Leveraging Technology to Spur Juror Engagement


Keeping jurors engaged during trials that stretch from hours to days and even weeks is a challenge during even the most compelling and important cases. So, one county court has decided to do something to address this issue by leveraging the power of technology to spur juror engagement.

Before a trial, each juror downloads a specific application to their smartphone. If a particular juror does not have a smartphone or chooses not to download the application to their phone, one is provided to them at no charge for the duration of the trial.

The application has several features that are used during trial to help maintain juror focus.

One of these features allows the jurors to provide real-time feedback to the attorneys. During a particular line of questioning, a juror can make a selection on a continuum to indicate their level of engagement, from thrilled to bored to hostile. The results across the jury are combined and charted in real-time on a large flat-screen monitor behind the witness box.

“The juror’s love to be able to express immediately how they are feeling about a particular question, or the questioning generally,” said application developer Appleye Pod. “We actually got the idea from the polling of voters done in real-time during political debates. This kind of feedback benefits everyone involved in the process.”

This feature also allows particular attorneys to modify their approach to ensure that the jurors remain engaged and interested.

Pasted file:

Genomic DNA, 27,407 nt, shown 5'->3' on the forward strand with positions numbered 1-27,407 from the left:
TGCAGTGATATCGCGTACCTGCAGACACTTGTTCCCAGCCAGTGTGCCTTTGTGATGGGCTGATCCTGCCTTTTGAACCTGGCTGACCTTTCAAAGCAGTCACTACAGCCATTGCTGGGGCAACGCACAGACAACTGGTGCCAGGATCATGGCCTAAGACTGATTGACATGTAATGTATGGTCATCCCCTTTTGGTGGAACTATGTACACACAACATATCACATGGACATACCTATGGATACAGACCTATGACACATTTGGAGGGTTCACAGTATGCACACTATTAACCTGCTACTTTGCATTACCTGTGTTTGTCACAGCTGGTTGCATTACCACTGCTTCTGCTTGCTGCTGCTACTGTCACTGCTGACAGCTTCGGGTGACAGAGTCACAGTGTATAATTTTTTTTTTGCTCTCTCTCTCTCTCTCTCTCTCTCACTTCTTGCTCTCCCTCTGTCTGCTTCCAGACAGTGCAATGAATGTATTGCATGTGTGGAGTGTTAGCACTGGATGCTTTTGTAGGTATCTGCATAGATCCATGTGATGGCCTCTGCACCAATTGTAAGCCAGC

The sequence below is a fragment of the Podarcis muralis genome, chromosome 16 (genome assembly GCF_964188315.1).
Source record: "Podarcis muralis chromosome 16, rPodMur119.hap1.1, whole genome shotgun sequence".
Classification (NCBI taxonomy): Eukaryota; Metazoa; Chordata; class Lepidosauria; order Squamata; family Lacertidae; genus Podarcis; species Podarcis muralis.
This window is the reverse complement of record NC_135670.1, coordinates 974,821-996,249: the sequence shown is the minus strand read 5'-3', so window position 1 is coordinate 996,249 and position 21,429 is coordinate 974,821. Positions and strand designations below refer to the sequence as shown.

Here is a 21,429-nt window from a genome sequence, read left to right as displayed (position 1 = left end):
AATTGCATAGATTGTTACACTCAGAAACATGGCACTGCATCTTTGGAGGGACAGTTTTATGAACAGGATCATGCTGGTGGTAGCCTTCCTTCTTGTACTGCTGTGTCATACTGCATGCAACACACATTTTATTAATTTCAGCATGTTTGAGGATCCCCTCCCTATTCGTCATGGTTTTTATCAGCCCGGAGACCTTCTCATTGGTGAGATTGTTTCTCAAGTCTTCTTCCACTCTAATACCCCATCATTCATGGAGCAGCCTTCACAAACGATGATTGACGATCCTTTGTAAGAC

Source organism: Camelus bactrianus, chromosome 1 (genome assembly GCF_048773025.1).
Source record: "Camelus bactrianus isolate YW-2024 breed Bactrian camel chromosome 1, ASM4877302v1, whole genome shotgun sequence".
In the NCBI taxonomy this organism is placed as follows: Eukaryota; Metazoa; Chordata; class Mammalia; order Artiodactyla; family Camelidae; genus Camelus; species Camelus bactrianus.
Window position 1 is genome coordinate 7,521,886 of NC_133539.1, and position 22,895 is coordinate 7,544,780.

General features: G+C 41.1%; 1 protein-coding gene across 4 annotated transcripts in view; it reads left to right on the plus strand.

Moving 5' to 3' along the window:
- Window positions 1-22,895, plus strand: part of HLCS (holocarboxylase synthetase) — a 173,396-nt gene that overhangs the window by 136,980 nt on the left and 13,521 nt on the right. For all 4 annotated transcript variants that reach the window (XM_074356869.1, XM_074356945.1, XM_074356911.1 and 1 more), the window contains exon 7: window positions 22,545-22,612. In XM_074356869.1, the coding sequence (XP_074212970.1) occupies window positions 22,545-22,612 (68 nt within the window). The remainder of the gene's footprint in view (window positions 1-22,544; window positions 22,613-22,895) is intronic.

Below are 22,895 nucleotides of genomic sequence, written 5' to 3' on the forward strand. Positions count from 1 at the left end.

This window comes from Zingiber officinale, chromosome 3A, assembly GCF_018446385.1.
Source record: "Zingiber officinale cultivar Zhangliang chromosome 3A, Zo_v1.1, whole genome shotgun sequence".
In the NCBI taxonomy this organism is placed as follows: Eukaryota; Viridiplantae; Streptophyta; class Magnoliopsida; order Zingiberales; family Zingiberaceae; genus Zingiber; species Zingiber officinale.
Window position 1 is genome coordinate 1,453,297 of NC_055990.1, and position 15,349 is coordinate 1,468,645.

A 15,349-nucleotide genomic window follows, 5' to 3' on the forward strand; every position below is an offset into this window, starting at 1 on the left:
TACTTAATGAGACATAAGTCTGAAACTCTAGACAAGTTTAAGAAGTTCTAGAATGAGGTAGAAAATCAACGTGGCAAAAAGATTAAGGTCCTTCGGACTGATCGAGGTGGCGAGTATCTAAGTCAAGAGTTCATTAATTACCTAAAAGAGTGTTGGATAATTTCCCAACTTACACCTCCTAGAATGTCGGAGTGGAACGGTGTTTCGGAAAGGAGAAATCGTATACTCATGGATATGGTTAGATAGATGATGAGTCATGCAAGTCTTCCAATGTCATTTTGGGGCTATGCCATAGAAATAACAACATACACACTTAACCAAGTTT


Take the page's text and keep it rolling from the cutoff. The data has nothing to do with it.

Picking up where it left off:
One attorney said: “You could really tell that the jury was paying attention. I remember as I started down one particular line of questioning, I saw from the monitor that the jurors generally became very dissatisfied. I made several adjustments to the direction of my questions and was able to instantaneously correct that dissatisfaction.”

Another feature allows the jurors to anonymously express confusion. During the course of a trial a juror can simply click an icon that reads “I’m totally lost.” This in turn registers with the judge. When a critical mass (75% of the jurors) self-identify as bewildered, the judge will interrupt the proceedings and resolve the confusion.

One juror, after using this feature explained, “It was great. We were all totally lost and the questioning seemed to go on forever. We had no idea what the point was and barely understood the questions ourselves. When the judge became aware of this, because of the app, he helped clear up all our confusion and the trial was able to proceed.”

The final feature is designed to keep the attorneys participating in a trial from becoming too unlikeable. Jurors can make a selection to indicate general displeasure with a particular counsel. As with the previous feature, when too many jurors express displeasure with an attorney, that attorney is given a warning. If the jurors continue to find this attorney’s behavior offensive, the attorney is “voted off the island.” The judge then demands that the attorney be replaced and another must proceed in that attorney’s stead.

One judge said, “we don’t want a particular verdict to be influenced simply because the jurors think that one particular attorney is obnoxious. In fact, I occasionally wish judges could use this feature, as well. Since we have implemented this technology, I’ve found that counsel for each party seems to be making a great effort to avoid being voted off the case.”

Appleye hopes this technology will not only engage jurors, but also improve overall justice.

“Jurors are often the only party in a courtroom who aren’t allowed a voice in the process until the very end,” explains Appleye. “This program, coupled with the smartphone application facilitates greater juror participation in the process that in turn spurs their engagement, which will hopefully be reflected in the quality of the verdicts rendered in the county.”


Jardine-Headshot-1(1)By Ryan T. Jardine, a public finance attorney with Kutak Rock LLP in Denver. He may be reached at ryan.jardine@kutak-rock.com.